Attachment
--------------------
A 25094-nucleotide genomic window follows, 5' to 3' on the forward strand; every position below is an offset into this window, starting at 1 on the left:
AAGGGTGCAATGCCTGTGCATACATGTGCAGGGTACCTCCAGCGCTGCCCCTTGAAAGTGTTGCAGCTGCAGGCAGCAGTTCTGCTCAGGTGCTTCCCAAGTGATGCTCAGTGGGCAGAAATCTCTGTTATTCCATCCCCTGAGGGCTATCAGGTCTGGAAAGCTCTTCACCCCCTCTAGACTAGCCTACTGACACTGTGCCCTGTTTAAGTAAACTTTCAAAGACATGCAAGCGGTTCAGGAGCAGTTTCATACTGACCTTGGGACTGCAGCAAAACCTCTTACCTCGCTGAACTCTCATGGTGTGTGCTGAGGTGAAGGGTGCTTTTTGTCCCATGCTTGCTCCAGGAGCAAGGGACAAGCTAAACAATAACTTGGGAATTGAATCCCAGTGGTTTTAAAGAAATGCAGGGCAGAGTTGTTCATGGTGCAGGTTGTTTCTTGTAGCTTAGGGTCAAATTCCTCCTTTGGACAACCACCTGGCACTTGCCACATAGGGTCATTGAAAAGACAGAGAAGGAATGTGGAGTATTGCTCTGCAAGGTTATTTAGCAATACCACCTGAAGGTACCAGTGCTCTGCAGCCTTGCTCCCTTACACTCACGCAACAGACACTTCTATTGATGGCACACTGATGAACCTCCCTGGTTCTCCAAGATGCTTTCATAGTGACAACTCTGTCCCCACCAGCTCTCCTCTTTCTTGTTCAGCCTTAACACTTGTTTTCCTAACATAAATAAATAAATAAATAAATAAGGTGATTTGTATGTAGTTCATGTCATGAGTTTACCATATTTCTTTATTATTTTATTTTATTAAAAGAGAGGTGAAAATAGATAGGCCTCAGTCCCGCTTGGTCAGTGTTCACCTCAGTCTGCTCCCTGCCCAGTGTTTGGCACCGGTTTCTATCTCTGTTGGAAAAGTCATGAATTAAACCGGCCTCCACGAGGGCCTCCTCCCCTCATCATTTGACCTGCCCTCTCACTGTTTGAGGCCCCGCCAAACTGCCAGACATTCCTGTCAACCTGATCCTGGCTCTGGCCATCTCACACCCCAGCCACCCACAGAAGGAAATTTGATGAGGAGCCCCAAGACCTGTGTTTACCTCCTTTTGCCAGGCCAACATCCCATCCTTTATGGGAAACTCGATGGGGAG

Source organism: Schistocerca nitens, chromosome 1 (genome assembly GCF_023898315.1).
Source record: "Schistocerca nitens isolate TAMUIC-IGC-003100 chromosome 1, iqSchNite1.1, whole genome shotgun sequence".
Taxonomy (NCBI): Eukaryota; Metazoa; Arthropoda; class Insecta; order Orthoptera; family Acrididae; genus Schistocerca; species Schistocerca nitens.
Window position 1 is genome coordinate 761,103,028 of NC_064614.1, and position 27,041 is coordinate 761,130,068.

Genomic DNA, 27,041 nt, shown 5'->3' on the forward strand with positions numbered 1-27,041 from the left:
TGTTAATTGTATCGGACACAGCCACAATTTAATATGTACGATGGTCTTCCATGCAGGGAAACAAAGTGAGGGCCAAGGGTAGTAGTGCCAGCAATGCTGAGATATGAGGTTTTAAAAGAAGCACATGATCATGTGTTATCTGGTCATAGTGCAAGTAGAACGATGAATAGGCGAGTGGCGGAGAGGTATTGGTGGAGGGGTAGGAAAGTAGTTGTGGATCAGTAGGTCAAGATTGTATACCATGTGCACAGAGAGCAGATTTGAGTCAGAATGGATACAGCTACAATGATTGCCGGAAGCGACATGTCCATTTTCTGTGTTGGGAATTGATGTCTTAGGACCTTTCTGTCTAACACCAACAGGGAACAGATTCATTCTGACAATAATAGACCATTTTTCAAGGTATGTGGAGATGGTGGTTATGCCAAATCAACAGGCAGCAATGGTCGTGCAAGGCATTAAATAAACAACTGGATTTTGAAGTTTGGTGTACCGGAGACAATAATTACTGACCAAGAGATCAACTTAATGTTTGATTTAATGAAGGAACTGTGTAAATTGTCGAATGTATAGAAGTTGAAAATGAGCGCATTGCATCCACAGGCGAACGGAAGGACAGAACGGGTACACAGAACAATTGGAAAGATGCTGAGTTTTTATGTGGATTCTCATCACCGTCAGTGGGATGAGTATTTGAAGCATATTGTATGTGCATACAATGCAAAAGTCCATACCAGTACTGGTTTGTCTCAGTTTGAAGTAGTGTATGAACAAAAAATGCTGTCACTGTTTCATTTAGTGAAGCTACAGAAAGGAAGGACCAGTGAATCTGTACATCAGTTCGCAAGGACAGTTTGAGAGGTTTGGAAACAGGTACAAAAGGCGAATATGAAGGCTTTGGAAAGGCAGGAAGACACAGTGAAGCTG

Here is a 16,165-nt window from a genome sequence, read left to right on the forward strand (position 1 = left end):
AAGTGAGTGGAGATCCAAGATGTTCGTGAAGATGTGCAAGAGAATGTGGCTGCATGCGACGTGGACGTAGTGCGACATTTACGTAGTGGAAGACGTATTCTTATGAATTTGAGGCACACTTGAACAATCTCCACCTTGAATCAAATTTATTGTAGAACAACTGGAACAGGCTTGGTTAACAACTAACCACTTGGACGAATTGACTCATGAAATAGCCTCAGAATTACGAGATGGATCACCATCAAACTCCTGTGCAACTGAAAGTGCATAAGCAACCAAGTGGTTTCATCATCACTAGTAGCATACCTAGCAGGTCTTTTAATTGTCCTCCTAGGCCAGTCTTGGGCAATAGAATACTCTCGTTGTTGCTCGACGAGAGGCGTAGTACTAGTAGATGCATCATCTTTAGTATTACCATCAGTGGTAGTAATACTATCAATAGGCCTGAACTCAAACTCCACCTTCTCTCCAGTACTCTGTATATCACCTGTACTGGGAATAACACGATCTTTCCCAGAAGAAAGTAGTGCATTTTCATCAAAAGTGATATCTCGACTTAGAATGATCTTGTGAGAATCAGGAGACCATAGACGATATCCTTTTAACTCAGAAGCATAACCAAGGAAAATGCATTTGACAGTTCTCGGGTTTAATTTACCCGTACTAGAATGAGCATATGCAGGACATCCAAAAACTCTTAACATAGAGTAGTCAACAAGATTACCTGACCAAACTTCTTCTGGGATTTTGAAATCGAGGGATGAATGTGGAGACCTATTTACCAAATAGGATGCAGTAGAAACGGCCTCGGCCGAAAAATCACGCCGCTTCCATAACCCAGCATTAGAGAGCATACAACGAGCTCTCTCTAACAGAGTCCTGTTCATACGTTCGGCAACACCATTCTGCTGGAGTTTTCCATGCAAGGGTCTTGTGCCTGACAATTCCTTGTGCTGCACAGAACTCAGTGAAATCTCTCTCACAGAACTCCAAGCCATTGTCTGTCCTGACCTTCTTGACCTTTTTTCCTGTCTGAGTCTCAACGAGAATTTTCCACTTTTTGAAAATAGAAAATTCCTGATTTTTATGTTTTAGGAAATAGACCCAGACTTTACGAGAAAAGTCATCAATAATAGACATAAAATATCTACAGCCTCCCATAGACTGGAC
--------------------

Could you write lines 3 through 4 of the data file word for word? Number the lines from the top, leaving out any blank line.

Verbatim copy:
Source organism: Schistocerca nitens, chromosome 1 (genome assembly GCF_023898315.1).
Source record: "Schistocerca nitens isolate TAMUIC-IGC-003100 chromosome 1, iqSchNite1.1, whole genome shotgun sequence".